NORAD NEWS

Behind the scenes: Tracking an Icon

By Master Sgt. Chuck Marsh | NORAD and USNORTHCOM Public Affairs | December 24, 2013

NORAD's annual event of tracking Santa Claus from his home at the North pole is an event enjoyed by millions of children worldwide every year, but in order to bring the smiles and hope to those children, young and old, it takes an Army (Navy, Air Force, Marine Corps and vast crew of civilians) to make it happen.

The process of organizing the 'behind the scenes' of NORAD's Santa tracking formally begins in May, but many of the staff working on the event consider the next year's event begins the day after the 23 hours of tracking as they think about what they could have done and plan to do the next year.

"I started prepping for this day in May," said Stacey Knott, NORAD and USNORTHCOM Public Affairs and NORAD Tracks Santa Project Manager. "We begin early on the main areas to he program to include the web site, map, social media and phone center and are always trying to improve from the year prior. This year we completely revamped the website, technically and graphically."

According to Ms. Knott, the website and overall tracking of Santa would not be what it is without the help and support of the many contributors and partners who donate everything from time to the laptops trackers use to internet support.

"We have more than 50 contributors from corporations, the military, and government agencies helping," said Ms. Knott who likened the event to a full-scale military operation or exercise. "It is immense and takes a lot of planning and organizing to pull this off."

Ms. Knott said that starting in May, coordinating for the event is a part-time job as she works other public affairs issues, but it ramps up to a full-time position around August when work days go longer into the 10-12 hour range and doesn't stop until after the event.
"We at NORAD are very protective of this program and try hard to make sure it's pure family fun," said Ms. Knott who added, 'Working with our partners, it's easy to see that they have as much at stake with this as well and have as much ownership of the program as we do so we all put our hearts into it."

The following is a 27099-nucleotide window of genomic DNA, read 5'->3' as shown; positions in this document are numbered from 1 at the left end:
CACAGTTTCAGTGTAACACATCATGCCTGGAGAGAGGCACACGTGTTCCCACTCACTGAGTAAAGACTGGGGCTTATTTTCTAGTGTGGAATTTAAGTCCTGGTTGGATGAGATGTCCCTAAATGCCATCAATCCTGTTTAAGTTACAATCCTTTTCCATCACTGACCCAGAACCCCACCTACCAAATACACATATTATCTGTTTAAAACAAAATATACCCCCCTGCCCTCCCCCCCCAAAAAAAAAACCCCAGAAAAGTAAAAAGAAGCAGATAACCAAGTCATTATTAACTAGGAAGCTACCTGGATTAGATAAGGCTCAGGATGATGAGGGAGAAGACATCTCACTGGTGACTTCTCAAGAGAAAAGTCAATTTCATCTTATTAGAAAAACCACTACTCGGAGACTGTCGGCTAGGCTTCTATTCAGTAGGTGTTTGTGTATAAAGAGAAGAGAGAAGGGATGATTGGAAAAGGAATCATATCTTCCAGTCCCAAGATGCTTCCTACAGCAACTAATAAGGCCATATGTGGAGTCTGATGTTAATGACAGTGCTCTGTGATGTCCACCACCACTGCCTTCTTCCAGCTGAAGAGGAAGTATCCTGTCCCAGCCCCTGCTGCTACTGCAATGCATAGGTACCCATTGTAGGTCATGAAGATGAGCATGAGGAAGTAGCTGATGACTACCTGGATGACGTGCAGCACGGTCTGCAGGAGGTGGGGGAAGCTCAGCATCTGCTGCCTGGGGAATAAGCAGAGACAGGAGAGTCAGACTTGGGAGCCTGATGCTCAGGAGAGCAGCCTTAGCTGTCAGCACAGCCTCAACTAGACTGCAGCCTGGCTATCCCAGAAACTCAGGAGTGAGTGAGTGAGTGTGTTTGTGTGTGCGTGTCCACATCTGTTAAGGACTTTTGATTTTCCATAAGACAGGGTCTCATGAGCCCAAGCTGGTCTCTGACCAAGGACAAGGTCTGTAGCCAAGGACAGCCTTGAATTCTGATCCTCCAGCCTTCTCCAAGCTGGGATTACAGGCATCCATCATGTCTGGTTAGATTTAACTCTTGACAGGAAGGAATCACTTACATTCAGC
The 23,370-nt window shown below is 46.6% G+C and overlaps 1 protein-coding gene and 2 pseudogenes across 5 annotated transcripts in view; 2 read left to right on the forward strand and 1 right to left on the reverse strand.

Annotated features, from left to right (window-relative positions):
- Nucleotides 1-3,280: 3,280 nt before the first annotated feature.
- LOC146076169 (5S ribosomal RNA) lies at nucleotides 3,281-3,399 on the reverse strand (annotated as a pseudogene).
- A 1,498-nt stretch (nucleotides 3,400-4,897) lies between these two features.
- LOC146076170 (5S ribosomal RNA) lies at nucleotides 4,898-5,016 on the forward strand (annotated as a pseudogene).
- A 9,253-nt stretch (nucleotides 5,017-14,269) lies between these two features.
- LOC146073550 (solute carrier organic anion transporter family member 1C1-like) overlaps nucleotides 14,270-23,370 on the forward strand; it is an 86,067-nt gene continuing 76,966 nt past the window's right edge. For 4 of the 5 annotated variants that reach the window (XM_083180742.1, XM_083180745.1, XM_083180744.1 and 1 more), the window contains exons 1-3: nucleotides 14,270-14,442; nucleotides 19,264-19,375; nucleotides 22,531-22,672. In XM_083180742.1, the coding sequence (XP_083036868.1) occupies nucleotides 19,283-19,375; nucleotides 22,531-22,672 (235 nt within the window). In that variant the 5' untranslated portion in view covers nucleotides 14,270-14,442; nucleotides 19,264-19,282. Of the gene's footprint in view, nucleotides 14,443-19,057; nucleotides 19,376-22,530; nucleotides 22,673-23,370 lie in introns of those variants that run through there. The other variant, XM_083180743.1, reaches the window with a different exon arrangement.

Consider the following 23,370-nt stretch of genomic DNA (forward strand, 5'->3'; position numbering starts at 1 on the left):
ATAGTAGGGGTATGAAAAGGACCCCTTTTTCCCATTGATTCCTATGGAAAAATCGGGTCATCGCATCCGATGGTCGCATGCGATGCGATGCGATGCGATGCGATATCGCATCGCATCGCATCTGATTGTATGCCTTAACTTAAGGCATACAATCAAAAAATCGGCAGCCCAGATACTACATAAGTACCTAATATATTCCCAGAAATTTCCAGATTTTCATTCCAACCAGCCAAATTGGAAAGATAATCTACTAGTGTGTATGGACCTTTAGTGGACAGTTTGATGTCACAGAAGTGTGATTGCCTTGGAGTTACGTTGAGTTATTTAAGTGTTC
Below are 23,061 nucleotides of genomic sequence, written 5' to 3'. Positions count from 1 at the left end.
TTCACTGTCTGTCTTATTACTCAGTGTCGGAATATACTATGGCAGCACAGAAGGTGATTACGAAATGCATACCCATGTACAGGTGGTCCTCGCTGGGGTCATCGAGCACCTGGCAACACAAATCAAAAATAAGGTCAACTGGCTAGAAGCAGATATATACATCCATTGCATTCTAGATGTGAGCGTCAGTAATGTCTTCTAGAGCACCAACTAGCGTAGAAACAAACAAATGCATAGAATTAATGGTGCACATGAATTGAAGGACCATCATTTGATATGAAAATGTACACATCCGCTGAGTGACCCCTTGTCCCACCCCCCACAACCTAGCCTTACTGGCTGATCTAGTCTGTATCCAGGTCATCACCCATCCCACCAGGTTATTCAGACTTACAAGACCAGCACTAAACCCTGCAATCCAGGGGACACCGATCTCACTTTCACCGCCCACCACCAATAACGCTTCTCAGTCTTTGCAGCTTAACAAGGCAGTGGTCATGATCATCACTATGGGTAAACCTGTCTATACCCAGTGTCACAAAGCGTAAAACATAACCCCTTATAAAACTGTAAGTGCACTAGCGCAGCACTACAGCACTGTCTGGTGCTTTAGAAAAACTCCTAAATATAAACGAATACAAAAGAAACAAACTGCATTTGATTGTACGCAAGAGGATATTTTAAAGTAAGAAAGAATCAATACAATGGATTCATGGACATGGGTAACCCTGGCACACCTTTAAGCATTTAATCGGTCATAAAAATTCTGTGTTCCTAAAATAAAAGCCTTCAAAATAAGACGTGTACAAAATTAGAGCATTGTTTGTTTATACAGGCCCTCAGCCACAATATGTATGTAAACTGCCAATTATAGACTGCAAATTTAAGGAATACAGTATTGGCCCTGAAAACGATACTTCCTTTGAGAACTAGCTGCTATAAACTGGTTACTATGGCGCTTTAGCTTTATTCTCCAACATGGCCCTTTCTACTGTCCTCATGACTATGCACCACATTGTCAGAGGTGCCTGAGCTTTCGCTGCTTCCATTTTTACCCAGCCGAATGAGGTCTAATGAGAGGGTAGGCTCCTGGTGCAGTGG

Other staff members spend many hours preparing for the event as well, to include the media operations staff, led by Lt Cdr. Bill Lewis.

"Media seem to understand what we're doing here, but we still need their help to get the word out to the world, letting kids know that we are listening to them and as excited as they are for the season," said Lt. Cdr. Lewis. "Honestly, just being part of this renews our old souls and hearts into the spirit of the season."

LCDR Lewis said they usually lose track of how many worldwide media agencies they do interviews with or take call from on the day, but it's in the hundreds, ranging anywhere from quick, "Where is Santa?" questions up to long, in-depth interviews.

"It's amazing to see how this is an event with such a global reach," he said, adding that he had already spoken to media agencies in Canada and London just after starting the day.

After months of planning leading up to the day, the work doesn't stop when the clock hits 4 am on December 23.

"Once we start tracking Santa, there is still a lot of work to do, we have to monitor a ton of small problems to include phone issues that arise, but we also have to track the more than 1,200 volunteers, manage media interviews and be able to troubleshoot any problem you could think of," said Ms. Knott, who's been a part of the magic since 2009.

The key for the success of NORAD Tracks Santa is the buy in from senior leadership according to Ms. Knott.

"The support of Gen. (Charles) Jacoby, NORAD and USNORTHCOM commander, and other senior leadership is great and it's wonderful to see them get almost as excited as some of the children calling in," she said. "This just wouldn't be possible without their support and the support of our contributors and volunteers."

After the event and an after-action write up, Ms. Knott and the team are able to take a deep breath before starting back over again the next May.

"It's truly a large concept to grasp on the amount of work going into this, leading up to it, the communications needs, then to see it all come to fruition on the day is amazing," said LCDR Lewis. "It's an awesome responsibility on us, passed down from generation to generation of trackers. It's a lot of work, but at the end of the day, you feel good about what you've done and that's apparent by the number of volunteers who return year after year."